We could end this article in one sentence by saying that both titles, in essence, mean the same thing.
In the last couple of centuries, it was created a convention that the title “Amir” (or “Emir”) would be the equivalent of the European “Prince”. According to several encyclopedias, “Amir”, means “lord” or “commander-in-chief”, being derived from the Arabic root ‘a-m-r’ or “command“. Originally, simply meaning “commander-in-chief” or “leader”, usually in reference to a group of people, it came to be used as a title for governors or rulers, usually in smaller states. Therefore, the title had a military – not necessarily royal/noble – connotation.
“The title Emir or Amir was equivalent of that of Commander.” The Black Book of the Admiralty, 1873, V.2, p.xiii (Cambridge University Press, 2012 edition, edited by Travers Twiss)
“In the past, amir was usually a military title, now used to mean prince or as a title for various rulers or chiefs.” The New Encyclopedia of Islam, By Cyril Glassé, Huston Smith, Rowman Altamira, 2003, p.48
Whereas the title “Sheikh” was used mostly in three different connotations:
- Religious – although more recent, doesn’t concern this article,
- Royal – “sui iuris” hereditary sovereign or semi-sovereign ruler,
- Noble – noble title given by a sovereign or semi-sovereign ruler hereditary (“ad eternum”) or not (“ad personam”)
“Sheikh (pronounced /ʃeɪk/ SHAYK or /ʃiːk/ SHEEK; Arabic: شيخ šayḫ [ʃæjx], mostly pronounced [ʃeːx/ʃejx], plural شيوخ šuyūḫ [ʃuju:x])—also transliterated Sheik, Shaik, Shayk, Shaykh, Cheikh, Shekh, and Shaikh—is an honorific title in the Arabic language. It commonly designates the ruler of a tribe, who inherited the title from his father. “Sheikh” is given to a royal male at birth, whereas the related title “Sheikha” is given to a royal female at birth.”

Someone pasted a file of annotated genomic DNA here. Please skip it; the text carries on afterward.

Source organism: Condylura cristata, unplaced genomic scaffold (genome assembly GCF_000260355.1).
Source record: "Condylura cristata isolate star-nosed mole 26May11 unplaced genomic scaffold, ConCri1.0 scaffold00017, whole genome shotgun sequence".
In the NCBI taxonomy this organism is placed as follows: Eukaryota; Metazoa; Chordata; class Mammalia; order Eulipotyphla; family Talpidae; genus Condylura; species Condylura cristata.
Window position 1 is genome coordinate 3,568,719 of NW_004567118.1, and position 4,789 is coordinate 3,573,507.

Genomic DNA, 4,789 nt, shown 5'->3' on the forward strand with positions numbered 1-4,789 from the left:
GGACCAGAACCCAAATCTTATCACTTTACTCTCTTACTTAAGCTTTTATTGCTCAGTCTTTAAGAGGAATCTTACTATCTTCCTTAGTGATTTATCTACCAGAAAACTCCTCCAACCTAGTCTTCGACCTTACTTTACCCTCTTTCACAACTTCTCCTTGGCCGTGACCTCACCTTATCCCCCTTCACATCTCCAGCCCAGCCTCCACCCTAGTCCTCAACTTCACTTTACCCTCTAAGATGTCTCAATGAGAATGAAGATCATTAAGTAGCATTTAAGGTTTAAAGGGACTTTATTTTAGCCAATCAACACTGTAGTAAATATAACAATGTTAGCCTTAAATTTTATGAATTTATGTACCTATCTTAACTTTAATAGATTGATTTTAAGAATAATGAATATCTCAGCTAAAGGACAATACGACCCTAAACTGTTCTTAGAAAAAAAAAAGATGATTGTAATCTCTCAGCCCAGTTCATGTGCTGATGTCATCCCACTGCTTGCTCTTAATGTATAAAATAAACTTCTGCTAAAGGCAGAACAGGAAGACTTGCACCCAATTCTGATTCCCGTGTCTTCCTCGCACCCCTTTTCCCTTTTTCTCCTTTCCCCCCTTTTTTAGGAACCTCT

“…The word ‘sheikh’ can be used as a label for a head of a tribe in the Arab culture; for a member of a ruling family (as in Kuwait and the other Gulf States, for example), or for a religious person who perform religious duties.” Religion and Terrorism: An Interfaith Perspective, by Aref M. Al-Khattar, Greenwood Publishing Group, 2003, p.15
Important to note that the meaning of the word “tribe” in the Anthropological sense means a group of people, politically organized, that has the same language, beliefs, customs, and interests. However, some historians use the term “tribe” in a pejorative fashion, to mean indigenous, primitive, and insignificant.
“In such contexts, members of a tribe are typically said to share a self-name and a contiguous territory; to work together in such joint endeavours as trade, agriculture, house construction, warfare, and ceremonial activities; and to be composed of a number of smaller local communities such as bands or villages. In addition, they may be aggregated into higher-order clusters, such as nations.
As an anthropological term, the word tribe fell out of favour in the latter part of the 20th century. Some anthropologists rejected the term itself, on the grounds that it could not be precisely defined. Others objected to the negative connotations that the word acquired in the colonial context. Scholars of Africa, in particular, felt that it was pejorative as well as inaccurate.” https://www.britannica.com/topic/tribe-anthropology
Originally, the title “Sheikh” was more related to hereditary royal/noble pedigree than the title “Amir”.
“Besides the sovereigns referred to above, there are several oriental potentates who should be mentioned, the rulers of the Sultanates and Sheikdoms of East Africa and the Persian Gulf (…) The style of these Sheikhs is His Highness.” “Titles: How the king became His Majesty”, L.G. Pine, New York, 1992 (Barnes & Noble) p. 137-138
“In the modern United Arab Emirates, however, none of the rulers of the constituent states are called emirs (princes); all are Sheikhs.”
For a better understanding of the subject we strongly recommend the reading of the following article: